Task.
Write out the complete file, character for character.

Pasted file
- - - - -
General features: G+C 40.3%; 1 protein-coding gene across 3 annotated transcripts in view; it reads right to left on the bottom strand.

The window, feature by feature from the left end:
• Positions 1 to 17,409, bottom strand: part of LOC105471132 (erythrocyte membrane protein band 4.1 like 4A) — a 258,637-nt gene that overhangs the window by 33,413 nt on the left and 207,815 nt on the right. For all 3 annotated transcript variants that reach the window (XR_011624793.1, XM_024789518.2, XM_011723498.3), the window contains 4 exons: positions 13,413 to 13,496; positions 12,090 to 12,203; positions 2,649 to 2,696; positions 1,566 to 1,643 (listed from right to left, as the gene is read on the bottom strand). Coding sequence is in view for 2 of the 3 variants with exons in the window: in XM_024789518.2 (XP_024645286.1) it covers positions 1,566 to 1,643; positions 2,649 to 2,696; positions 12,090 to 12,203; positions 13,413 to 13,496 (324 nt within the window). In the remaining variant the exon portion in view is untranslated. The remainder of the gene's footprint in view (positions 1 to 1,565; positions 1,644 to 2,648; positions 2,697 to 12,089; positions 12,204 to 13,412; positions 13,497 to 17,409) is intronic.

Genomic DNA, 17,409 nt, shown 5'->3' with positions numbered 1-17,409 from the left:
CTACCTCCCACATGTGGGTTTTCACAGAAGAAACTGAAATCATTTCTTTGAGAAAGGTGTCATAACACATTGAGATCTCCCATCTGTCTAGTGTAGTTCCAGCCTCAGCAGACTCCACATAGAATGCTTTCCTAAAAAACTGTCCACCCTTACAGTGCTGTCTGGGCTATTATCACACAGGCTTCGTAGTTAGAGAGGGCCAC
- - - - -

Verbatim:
General features: G+C 40.3%; 1 protein-coding gene across 3 annotated transcripts in view; it reads right to left on the bottom strand.

The window, feature by feature from the left end:
• Positions 1 to 17,409, bottom strand: part of LOC105471132 (erythrocyte membrane protein band 4.1 like 4A) — a 258,637-nt gene that overhangs the window by 33,413 nt on the left and 207,815 nt on the right. For all 3 annotated transcript variants that reach the window (XR_011624793.1, XM_024789518.2, XM_011723498.3), the window contains 4 exons: positions 13,413 to 13,496; positions 12,090 to 12,203; positions 2,649 to 2,696; positions 1,566 to 1,643 (listed from right to left, as the gene is read on the bottom strand). Coding sequence is in view for 2 of the 3 variants with exons in the window: in XM_024789518.2 (XP_024645286.1) it covers positions 1,566 to 1,643; positions 2,649 to 2,696; positions 12,090 to 12,203; positions 13,413 to 13,496 (324 nt within the window). In the remaining variant the exon portion in view is untranslated. The remainder of the gene's footprint in view (positions 1 to 1,565; positions 1,644 to 2,648; positions 2,697 to 12,089; positions 12,204 to 13,412; positions 13,497 to 17,409) is intronic.

Genomic DNA, 17,409 nt, shown 5'->3' with positions numbered 1-17,409 from the left:
CTACCTCCCACATGTGGGTTTTCACAGAAGAAACTGAAATCATTTCTTTGAGAAAGGTGTCATAACACATTGAGATCTCCCATCTGTCTAGTGTAGTTCCAGCCTCAGCAGACTCCACATAGAATGCTTTCCTAAAAAACTGTCCACCCTTACAGTGCTGTCTGGGCTATTATCACACAGGCTTCGTAGTTAGAGAGGGCCAC